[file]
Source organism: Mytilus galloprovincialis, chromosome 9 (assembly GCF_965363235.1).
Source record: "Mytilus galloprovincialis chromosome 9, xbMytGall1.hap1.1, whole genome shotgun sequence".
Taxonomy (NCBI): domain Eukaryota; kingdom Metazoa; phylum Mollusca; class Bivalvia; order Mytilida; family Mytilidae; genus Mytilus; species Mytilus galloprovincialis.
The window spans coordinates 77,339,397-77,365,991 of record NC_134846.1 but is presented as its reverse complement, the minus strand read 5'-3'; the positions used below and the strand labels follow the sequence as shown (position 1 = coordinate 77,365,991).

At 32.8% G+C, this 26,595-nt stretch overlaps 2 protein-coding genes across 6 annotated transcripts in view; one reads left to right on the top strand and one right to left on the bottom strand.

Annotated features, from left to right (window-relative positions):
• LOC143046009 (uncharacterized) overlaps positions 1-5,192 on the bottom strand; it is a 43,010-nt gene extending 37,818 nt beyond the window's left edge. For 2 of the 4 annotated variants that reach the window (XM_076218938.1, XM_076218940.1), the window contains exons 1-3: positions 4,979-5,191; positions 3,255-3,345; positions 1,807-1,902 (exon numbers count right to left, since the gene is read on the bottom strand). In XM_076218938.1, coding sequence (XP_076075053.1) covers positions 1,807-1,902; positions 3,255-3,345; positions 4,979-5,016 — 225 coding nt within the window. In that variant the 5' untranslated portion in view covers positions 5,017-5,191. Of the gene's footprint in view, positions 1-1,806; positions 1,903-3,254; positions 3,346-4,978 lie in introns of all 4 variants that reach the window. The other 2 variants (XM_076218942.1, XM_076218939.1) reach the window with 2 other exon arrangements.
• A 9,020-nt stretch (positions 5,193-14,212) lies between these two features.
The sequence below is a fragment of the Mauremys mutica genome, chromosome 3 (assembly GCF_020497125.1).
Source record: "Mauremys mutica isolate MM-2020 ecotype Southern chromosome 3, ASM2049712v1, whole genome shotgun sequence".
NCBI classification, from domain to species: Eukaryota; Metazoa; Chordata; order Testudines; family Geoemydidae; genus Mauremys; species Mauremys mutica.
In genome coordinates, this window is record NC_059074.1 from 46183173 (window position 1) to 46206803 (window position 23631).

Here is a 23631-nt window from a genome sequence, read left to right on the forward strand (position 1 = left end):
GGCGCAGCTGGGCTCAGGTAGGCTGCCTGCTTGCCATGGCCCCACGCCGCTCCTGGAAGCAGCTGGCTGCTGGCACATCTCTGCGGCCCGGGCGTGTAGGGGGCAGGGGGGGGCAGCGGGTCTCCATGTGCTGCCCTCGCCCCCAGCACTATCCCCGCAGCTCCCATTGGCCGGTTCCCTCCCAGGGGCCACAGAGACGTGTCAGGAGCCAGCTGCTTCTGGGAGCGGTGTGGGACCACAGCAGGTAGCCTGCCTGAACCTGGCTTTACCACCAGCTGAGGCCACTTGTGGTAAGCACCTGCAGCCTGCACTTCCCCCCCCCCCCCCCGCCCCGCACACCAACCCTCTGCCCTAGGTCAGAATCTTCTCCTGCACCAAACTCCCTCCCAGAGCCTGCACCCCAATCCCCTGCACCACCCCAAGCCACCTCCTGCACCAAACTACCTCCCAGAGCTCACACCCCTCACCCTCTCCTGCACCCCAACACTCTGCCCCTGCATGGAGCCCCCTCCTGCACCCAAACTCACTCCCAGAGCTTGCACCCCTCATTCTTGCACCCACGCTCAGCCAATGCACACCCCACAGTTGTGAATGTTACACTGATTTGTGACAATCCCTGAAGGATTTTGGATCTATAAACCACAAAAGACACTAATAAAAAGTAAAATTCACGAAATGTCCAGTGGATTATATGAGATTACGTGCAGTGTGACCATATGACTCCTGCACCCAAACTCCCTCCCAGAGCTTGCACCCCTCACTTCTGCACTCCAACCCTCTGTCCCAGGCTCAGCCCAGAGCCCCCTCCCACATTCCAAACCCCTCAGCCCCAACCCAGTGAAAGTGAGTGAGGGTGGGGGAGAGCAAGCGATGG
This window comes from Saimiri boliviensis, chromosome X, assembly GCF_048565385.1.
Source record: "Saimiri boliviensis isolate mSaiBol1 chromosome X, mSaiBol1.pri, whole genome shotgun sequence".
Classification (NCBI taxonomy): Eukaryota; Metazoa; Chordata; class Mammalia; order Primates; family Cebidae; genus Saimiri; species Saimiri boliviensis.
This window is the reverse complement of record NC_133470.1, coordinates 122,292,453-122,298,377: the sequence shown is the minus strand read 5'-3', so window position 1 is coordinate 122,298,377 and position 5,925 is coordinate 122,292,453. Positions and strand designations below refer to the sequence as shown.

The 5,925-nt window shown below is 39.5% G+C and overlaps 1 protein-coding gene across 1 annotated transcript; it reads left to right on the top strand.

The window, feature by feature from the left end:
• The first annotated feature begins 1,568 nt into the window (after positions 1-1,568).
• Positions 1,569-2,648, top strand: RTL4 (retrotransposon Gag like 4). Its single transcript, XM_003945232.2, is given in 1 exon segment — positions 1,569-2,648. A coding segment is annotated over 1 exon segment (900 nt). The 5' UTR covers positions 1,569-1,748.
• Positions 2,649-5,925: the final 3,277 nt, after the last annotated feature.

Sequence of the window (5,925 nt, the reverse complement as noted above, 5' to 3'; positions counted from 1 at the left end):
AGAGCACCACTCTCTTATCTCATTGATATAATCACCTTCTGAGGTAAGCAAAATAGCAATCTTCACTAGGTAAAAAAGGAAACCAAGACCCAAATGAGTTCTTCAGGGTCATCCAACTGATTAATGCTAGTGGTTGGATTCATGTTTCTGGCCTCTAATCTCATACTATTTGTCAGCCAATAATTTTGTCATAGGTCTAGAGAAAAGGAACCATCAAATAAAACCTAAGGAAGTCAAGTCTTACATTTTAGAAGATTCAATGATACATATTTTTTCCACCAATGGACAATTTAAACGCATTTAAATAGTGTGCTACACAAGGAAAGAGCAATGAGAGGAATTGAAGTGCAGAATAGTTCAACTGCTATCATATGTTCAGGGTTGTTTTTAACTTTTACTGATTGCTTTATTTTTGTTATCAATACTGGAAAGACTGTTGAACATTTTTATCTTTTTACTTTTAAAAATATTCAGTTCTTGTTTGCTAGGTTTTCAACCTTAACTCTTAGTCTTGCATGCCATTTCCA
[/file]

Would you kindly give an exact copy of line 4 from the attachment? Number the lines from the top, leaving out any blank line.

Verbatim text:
The window spans coordinates 77,339,397-77,365,991 of record NC_134846.1 but is presented as its reverse complement, the minus strand read 5'-3'; the positions used below and the strand labels follow the sequence as shown (position 1 = coordinate 77,365,991).